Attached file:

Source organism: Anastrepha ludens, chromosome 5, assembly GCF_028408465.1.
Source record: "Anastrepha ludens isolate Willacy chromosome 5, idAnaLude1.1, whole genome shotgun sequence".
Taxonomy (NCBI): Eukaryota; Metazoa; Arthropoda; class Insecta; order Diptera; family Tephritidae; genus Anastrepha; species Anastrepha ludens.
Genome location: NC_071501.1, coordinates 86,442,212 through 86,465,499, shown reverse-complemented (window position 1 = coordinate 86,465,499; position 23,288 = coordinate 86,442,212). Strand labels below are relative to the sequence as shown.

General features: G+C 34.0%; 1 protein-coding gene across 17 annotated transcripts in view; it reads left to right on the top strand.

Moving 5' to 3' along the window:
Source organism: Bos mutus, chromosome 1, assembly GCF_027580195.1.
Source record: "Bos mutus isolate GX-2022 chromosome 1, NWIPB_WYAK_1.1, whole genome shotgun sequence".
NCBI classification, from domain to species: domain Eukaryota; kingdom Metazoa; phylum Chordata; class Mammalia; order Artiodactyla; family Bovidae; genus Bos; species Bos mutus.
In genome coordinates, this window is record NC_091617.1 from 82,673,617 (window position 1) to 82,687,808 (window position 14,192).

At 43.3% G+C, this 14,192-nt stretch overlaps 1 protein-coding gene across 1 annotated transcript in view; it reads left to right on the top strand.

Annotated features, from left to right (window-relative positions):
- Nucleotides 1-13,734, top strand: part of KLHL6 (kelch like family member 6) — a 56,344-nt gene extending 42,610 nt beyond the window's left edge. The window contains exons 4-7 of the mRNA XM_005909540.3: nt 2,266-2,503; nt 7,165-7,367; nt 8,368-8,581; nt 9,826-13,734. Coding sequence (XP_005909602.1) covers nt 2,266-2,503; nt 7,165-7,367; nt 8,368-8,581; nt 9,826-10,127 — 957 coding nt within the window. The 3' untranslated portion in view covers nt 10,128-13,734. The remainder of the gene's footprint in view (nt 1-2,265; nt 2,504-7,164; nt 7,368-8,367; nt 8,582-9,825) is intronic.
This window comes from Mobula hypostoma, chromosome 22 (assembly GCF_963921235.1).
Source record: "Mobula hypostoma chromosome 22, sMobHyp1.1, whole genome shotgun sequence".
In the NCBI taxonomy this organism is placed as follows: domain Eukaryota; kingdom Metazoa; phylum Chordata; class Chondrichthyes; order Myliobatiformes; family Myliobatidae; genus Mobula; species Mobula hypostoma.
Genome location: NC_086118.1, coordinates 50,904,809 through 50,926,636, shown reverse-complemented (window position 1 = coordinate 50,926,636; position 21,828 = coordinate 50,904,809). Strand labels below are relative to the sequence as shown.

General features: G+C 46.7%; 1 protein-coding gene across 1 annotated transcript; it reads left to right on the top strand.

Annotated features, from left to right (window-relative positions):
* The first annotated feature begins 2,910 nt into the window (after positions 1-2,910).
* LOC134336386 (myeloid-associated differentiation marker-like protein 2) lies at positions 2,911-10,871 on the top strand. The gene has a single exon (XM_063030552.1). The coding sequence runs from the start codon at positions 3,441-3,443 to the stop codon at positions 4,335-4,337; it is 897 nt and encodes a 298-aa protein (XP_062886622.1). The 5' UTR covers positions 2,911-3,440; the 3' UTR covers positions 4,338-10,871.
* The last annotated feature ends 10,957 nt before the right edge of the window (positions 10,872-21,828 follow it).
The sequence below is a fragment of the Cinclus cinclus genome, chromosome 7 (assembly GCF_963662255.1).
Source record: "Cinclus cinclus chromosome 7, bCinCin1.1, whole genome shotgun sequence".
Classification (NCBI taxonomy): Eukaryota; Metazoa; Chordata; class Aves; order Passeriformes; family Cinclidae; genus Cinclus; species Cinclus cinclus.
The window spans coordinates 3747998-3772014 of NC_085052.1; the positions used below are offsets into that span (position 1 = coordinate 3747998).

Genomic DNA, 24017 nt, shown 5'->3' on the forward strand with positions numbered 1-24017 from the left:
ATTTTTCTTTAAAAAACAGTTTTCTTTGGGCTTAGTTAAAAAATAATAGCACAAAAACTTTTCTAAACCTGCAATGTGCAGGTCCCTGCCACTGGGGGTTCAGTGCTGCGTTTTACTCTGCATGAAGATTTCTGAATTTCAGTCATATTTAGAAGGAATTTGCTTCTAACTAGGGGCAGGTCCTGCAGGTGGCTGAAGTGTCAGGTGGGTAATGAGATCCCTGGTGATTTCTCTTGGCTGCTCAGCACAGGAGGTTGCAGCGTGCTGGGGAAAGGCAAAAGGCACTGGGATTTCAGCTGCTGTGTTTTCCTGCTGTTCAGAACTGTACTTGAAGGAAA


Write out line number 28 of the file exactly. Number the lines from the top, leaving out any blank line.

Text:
ATTTTTCTTTAAAAAACAGTTTTCTTTGGGCTTAGTTAAAAAATAATAGCACAAAAACTTTTCTAAACCTGCAATGTGCAGGTCCCTGCCACTGGGGGTTCAGTGCTGCGTTTTACTCTGCATGAAGATTTCTGAATTTCAGTCATATTTAGAAGGAATTTGCTTCTAACTAGGGGCAGGTCCTGCAGGTGGCTGAAGTGTCAGGTGGGTAATGAGATCCCTGGTGATTTCTCTTGGCTGCTCAGCACAGGAGGTTGCAGCGTGCTGGGGAAAGGCAAAAGGCACTGGGATTTCAGCTGCTGTGTTTTCCTGCTGTTCAGAACTGTACTTGAAGGAAA